I love to read family history stories. Up and interesting.

    • old albion profile image
      Author

      Graham Lee 5 years ago from Lancashire. England.

      Thank you maggs. I am so pleased that you could hear the horses hooves. I couldn't ask for more. Thank you for the vote.

      Best Wishes.

    • maggs224 profile image

      maggs224 5 years ago from Sunny Spain

      I loved this Graham and it is so lovely to have access to the history of ordinary people and you brought it so vividly alive that I could hear the clip clop of the horse's hooves as he pulled the cart loaded with the family's possessions through the streets.

      Excellent read voted up and hit the interesting button :D

    • old albion profile image
      Author

      Graham Lee 5 years ago from Lancashire. England.

      Hi Ciel Clark. I am glad you enjoyed it. Thank you for your interest and comment.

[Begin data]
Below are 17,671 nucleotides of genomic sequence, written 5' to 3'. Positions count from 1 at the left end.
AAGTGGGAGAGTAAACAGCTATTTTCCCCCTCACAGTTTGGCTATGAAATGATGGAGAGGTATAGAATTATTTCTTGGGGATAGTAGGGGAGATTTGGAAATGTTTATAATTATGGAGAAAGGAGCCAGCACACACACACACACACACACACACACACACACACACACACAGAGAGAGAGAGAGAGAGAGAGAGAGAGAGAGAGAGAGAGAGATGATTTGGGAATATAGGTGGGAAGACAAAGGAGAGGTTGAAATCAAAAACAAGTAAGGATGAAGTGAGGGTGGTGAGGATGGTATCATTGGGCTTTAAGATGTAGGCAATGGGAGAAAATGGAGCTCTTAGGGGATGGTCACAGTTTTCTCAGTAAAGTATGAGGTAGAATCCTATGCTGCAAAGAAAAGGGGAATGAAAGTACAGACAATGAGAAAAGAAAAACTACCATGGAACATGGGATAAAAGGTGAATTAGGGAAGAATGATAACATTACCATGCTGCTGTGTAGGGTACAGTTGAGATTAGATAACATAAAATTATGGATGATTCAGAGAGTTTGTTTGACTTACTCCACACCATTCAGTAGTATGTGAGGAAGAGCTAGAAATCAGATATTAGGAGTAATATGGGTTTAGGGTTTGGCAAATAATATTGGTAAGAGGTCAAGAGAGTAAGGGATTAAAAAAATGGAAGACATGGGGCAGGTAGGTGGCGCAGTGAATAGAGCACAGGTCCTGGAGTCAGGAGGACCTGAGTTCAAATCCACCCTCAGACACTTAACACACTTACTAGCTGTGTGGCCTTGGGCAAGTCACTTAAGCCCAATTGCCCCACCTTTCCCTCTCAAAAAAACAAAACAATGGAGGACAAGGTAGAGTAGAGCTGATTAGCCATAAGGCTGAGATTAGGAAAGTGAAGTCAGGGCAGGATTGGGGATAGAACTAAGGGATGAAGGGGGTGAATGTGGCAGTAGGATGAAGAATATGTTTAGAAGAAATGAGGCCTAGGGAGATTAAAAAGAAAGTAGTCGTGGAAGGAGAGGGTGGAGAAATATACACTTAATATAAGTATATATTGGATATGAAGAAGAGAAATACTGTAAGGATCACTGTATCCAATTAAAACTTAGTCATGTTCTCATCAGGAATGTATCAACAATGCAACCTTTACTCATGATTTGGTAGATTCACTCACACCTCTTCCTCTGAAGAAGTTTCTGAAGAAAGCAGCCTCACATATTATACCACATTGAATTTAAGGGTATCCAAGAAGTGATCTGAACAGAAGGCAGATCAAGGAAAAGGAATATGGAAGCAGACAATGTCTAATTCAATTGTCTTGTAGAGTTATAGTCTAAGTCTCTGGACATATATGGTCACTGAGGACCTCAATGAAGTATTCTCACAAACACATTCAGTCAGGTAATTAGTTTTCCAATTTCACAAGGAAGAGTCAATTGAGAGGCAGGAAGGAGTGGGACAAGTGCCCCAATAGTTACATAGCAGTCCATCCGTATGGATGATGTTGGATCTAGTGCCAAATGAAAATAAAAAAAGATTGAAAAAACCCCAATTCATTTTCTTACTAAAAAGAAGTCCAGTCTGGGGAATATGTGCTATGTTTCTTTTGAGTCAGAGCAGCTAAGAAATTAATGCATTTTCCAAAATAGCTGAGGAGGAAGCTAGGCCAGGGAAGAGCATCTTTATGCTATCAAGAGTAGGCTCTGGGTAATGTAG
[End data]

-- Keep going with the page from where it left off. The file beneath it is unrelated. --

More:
Best Wishes.

    • Ciel Clark profile image

      Ciel Clark 5 years ago from USA

      James/Jimmy/Pa, good family history story!

    • old albion profile image
      Author

      Graham Lee 5 years ago from Lancashire. England.

      Hi kellyward. Thank you for your interest and comment.

      Best Wishes.

    • profile image

      kelleyward 5 years ago

      Great hub! Thanks for sharing.

    • old albion profile image
      Author

      Graham Lee 5 years ago from Lancashire. England.

      Hi Billy thanks for your interest. All are dead here now it's just my memory.

      Best Wishes.

    • billybuc profile image

      Bill Holland 5 years ago from Olympia, WA

      Fascinating history; I am just a wee bit jealous that you have a history. Our is a bit sketchy at best and all are dead now. I suppose if I want to know bad enough there are ways....a job for another day. Great telling of a valuable story.